Holder Law Group specializes in environmental law and land use. Its core goals are to promote and enforce laws protecting the natural environment and open and accountable government, and to provide the highest quality representation at reasonable rates to clients seeking to improve and revitalize neighborhoods or help sustain and protect natural resources. We serve our clients diligently, responsibly, and with attention and sensitivity to their specific needs and objectives.

Principal attorney Jason Holder assists a wide range of clients in cases concerning compliance with environmental statutes, including the California Environmental Quality Act (CEQA), the National Environmental Policy Act (NEPA), the Clean Water Act, and state and federal Endangered Species Acts. He has helped public agencies and private clients comply with these laws. Conversely, he has helped project opponents and concerned citizens meaningfully participate in the environmental review process and in litigation to minimize and mitigate project impacts. These divergent experiences provide a balanced perspective and keen insights into opposing strategies. Holder Law Group strives to provide efficient and effective advocacy to address client needs.


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Environmental Review and Related Litigation


Provide advice concerning CEQA and NEPA compliance to public agencies and private clients on a wide range of large and small projects throughout the state.

Guide and assist project proponents through the environmental clearance process and in litigation defending environmental clearance documents.

Actively participate in the administrative process on behalf of project opponents, from preparing detailed comments to participating in public hearings; if necessary and desired, challenge agency approvals and environmental clearance documents through litigation.


Land Use Permitting and Entitlements


Advise public, private and nonprofit clients regarding requirements for obtaining development entitlements in various California jurisdictions.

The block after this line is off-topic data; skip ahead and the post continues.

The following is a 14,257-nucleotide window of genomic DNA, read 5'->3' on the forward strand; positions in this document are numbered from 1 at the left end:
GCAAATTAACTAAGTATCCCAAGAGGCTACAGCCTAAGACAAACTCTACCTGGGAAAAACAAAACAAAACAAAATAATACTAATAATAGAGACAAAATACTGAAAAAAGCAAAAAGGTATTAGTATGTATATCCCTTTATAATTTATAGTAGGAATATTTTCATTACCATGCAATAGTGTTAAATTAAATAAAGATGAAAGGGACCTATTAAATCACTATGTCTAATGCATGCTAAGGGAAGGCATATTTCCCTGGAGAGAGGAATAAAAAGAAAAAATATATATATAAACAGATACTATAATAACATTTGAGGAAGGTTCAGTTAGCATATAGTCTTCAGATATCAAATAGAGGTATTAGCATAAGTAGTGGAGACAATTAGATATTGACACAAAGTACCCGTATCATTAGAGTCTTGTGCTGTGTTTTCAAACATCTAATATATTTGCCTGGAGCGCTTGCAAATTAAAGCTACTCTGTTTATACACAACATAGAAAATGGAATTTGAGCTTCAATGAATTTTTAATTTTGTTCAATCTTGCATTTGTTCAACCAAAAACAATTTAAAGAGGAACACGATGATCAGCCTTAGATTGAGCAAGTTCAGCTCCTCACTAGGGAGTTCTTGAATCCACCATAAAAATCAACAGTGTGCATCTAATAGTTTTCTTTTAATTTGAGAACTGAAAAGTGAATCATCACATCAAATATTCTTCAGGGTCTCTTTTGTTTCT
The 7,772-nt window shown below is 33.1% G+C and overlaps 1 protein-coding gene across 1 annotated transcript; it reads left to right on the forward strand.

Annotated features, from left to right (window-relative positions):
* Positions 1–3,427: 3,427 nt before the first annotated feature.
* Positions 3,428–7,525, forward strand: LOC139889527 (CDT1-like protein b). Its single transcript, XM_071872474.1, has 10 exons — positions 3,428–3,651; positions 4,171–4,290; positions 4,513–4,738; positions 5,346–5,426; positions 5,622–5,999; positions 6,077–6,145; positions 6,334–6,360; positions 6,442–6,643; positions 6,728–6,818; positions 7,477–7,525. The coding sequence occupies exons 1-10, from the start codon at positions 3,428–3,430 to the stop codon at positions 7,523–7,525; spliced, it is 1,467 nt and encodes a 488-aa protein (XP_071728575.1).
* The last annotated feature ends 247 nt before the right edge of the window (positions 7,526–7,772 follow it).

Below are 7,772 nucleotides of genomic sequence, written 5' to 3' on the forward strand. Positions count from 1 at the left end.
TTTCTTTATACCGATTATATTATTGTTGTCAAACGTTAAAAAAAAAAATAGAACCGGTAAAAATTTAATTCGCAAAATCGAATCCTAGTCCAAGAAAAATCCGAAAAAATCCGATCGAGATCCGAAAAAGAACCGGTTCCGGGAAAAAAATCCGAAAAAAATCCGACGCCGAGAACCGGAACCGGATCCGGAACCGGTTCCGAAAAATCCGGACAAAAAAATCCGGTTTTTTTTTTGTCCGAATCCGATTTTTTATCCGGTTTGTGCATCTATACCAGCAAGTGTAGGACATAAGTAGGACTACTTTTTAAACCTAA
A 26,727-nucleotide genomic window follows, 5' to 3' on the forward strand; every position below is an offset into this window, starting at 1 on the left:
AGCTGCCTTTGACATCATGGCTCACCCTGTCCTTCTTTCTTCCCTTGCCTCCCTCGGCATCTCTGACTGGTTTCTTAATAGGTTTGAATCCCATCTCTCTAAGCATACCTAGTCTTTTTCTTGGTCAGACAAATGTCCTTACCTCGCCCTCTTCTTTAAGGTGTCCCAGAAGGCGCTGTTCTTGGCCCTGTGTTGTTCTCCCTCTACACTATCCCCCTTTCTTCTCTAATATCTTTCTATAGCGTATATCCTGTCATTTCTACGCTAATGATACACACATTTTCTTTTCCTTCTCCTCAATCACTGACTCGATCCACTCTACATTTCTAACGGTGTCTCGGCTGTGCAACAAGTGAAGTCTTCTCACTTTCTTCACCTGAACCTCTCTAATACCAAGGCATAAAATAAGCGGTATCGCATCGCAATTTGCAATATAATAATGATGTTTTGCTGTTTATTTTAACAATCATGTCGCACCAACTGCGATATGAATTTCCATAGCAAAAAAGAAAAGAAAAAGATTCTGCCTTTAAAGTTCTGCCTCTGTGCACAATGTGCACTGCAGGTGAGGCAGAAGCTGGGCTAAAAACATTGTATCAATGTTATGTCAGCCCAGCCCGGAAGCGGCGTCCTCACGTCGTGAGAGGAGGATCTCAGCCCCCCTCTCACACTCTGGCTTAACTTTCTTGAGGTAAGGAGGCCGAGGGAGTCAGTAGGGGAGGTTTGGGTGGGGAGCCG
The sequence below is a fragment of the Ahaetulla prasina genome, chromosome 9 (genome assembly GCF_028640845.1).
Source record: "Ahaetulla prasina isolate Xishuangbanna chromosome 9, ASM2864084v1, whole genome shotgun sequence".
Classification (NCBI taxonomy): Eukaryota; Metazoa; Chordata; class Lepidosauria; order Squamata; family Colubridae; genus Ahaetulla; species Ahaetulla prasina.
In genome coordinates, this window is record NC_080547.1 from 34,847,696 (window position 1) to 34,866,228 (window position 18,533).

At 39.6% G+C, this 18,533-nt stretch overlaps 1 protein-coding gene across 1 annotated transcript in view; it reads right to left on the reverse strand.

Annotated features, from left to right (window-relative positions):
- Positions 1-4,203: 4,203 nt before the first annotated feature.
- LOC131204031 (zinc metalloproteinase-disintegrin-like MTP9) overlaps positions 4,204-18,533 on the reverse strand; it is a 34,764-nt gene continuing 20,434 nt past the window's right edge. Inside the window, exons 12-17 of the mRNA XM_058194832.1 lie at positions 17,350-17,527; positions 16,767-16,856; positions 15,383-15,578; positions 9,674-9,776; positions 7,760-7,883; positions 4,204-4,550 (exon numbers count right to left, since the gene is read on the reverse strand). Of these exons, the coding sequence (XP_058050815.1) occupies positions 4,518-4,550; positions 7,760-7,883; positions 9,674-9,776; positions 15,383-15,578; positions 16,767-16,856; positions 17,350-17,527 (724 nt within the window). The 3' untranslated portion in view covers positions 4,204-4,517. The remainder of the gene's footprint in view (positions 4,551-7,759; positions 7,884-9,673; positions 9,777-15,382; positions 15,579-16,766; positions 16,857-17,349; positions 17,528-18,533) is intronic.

Assist clients in obtaining land use approvals, permits and other entitlements.

Oppose land use approvals, permits and other entitlements on behalf of impacted individuals, businesses, and local agencies.


Water Rights Due Diligence and Dispute Resolution


Assist in due diligence, negotiations, and drafting agreements for water transfers.

Advocate for client in water rights dispute, including research on relative superiority of competing water rights.

Assist public utility in building leverage for negotiations with water users and competing public utilities.


General Civil Litigation


Participate in the discovery process, including taking and defending depositions.

Commence civil litigation, motion practice, and trial court oral advocacy.

Negotiate terms of settlement and draft settlement agreements.




Jason W Holder

Attorney at Law

Jason earned a J.D. in 2004 from U.C. Hastings College of the Law. There he focused environmental and water law. He spent his first summer as a judicial extern for a senior federal district court judge in Oakland and was a summer associate at a prominent Sacramento law firm during his second summer. Jason also was a Legal Writing and Research teaching assistant. During his third year, he was editor-in-chief of the Hastings West-Northwest Journal of Environmental Law and Policy.

In 1997, Jason received a B.A.in geography (major) and philosophy (minor) from San Francisco State University, graduating magna cum laude.  While studying geography at SFSU, Jason was first introduced to CEQA and an EIR in a course on environmental impact analysis.  This introduction inspired Jason to become an environmental attorney with a focus on CEQA.

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  • Fitzgerald Abbott & Beardsley LLP, Oakland, California (Sept. 2011 to Feb. 2014):  Associate in the Land Use, Environment & Natural Resources practice group
  • Adams, Broadwell, Joseph & Cardozo, P.C., South San Francisco, California (March 2010 to Aug. 2011):  Associate
  • Remy Moose Manley LLP, Sacramento, California (Sept. 2006 to March 2010):  Associate
  • Downey Brand LLP, Sacramento, California (Aug. 2004 to Dec. 2005): Associate in the Land Use practice group
  • Thelen Reid & Priest LLP, San Francisco, California (1998 to 2001):  Paralegal in the Complex Commercial Litigation and Construction Defect Litigation Practice Groups
  • Gordon & Rees LLP, San Francisco, CA (1997 to 1998):  Paralegal in the Personal Injury Defense Practice Group

Awards / Community Service